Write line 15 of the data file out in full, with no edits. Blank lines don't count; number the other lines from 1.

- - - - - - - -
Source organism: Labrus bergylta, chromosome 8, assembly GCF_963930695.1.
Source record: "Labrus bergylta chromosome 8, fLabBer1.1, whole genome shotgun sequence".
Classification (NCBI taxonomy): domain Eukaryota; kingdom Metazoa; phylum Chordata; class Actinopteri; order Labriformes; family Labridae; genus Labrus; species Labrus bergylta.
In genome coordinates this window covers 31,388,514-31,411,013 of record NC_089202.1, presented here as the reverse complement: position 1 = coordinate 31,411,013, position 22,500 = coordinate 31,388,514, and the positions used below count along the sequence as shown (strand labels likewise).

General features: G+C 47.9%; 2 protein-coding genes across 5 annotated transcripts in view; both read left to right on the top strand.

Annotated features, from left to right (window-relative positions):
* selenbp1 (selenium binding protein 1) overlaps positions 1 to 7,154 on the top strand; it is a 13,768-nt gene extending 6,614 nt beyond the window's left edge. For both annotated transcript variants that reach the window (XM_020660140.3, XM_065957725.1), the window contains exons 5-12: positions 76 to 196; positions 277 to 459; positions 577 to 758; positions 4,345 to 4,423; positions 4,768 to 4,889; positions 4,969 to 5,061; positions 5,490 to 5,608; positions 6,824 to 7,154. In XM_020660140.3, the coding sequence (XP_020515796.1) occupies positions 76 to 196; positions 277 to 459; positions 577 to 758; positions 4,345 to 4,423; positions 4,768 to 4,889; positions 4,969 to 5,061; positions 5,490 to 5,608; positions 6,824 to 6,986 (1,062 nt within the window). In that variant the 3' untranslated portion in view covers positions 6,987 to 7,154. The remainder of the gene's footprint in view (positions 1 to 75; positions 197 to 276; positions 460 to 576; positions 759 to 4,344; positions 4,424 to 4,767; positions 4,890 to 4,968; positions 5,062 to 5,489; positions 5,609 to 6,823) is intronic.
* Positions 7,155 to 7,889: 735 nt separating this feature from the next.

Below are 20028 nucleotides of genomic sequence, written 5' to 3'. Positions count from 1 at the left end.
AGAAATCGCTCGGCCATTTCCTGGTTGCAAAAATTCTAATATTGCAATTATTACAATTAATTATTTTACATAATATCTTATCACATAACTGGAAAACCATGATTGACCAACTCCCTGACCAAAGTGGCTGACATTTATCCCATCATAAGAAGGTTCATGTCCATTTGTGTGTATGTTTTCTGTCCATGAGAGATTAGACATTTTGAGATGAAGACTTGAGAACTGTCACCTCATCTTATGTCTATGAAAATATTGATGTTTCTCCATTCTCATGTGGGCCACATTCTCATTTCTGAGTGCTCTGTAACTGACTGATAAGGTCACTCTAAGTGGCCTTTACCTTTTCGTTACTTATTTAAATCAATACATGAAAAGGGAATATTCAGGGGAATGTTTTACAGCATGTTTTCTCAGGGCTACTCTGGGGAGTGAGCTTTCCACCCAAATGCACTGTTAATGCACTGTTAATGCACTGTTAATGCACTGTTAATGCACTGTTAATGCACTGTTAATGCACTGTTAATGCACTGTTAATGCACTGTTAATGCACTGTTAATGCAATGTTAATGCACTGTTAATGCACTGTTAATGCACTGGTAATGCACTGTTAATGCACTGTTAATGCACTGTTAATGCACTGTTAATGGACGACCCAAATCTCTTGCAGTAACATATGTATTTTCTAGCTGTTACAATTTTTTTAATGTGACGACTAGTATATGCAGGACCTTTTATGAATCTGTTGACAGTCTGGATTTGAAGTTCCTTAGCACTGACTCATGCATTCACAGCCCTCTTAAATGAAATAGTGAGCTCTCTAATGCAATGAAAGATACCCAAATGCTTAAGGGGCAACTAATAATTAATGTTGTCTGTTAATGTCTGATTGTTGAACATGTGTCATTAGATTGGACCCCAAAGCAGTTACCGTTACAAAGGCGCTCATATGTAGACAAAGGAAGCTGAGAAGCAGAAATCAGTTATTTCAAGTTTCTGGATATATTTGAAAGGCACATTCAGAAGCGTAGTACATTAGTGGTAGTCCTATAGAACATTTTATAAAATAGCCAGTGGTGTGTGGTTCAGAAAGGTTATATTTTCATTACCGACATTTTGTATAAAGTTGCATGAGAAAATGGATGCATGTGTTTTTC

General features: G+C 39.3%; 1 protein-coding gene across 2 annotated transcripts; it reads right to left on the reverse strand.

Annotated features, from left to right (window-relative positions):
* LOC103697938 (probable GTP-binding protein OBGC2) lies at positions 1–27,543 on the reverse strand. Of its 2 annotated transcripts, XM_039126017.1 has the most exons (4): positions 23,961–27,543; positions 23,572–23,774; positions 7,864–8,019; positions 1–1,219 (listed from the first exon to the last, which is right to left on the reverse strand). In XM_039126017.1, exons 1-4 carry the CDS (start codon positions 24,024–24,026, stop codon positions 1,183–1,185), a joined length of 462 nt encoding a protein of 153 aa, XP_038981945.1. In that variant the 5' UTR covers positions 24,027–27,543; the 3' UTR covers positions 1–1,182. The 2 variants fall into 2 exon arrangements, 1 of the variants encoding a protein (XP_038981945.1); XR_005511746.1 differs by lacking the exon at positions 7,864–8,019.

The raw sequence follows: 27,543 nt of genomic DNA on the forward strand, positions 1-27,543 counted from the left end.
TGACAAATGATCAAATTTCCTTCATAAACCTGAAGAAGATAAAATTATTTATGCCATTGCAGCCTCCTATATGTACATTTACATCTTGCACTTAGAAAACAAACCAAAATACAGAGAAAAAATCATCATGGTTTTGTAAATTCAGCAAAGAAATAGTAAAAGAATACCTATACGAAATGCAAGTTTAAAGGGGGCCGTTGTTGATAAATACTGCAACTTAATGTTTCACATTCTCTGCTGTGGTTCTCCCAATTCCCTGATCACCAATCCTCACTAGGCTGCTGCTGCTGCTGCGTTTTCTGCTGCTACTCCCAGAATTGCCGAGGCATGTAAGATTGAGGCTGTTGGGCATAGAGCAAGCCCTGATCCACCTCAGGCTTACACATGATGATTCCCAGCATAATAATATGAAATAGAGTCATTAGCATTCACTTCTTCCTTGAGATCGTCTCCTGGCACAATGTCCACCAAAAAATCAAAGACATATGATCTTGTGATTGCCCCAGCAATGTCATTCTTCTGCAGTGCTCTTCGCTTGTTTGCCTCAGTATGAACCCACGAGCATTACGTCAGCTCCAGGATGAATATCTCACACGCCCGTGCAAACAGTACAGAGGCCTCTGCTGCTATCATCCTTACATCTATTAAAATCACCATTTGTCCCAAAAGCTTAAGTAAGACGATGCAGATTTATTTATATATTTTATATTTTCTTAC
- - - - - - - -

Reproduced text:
TGACAAATGATCAAATTTCCTTCATAAACCTGAAGAAGATAAAATTATTTATGCCATTGCAGCCTCCTATATGTACATTTACATCTTGCACTTAGAAAACAAACCAAAATACAGAGAAAAAATCATCATGGTTTTGTAAATTCAGCAAAGAAATAGTAAAAGAATACCTATACGAAATGCAAGTTTAAAGGGGGCCGTTGTTGATAAATACTGCAACTTAATGTTTCACATTCTCTGCTGTGGTTCTCCCAATTCCCTGATCACCAATCCTCACTAGGCTGCTGCTGCTGCTGCGTTTTCTGCTGCTACTCCCAGAATTGCCGAGGCATGTAAGATTGAGGCTGTTGGGCATAGAGCAAGCCCTGATCCACCTCAGGCTTACACATGATGATTCCCAGCATAATAATATGAAATAGAGTCATTAGCATTCACTTCTTCCTTGAGATCGTCTCCTGGCACAATGTCCACCAAAAAATCAAAGACATATGATCTTGTGATTGCCCCAGCAATGTCATTCTTCTGCAGTGCTCTTCGCTTGTTTGCCTCAGTATGAACCCACGAGCATTACGTCAGCTCCAGGATGAATATCTCACACGCCCGTGCAAACAGTACAGAGGCCTCTGCTGCTATCATCCTTACATCTATTAAAATCACCATTTGTCCCAAAAGCTTAAGTAAGACGATGCAGATTTATTTATATATTTTATATTTTCTTAC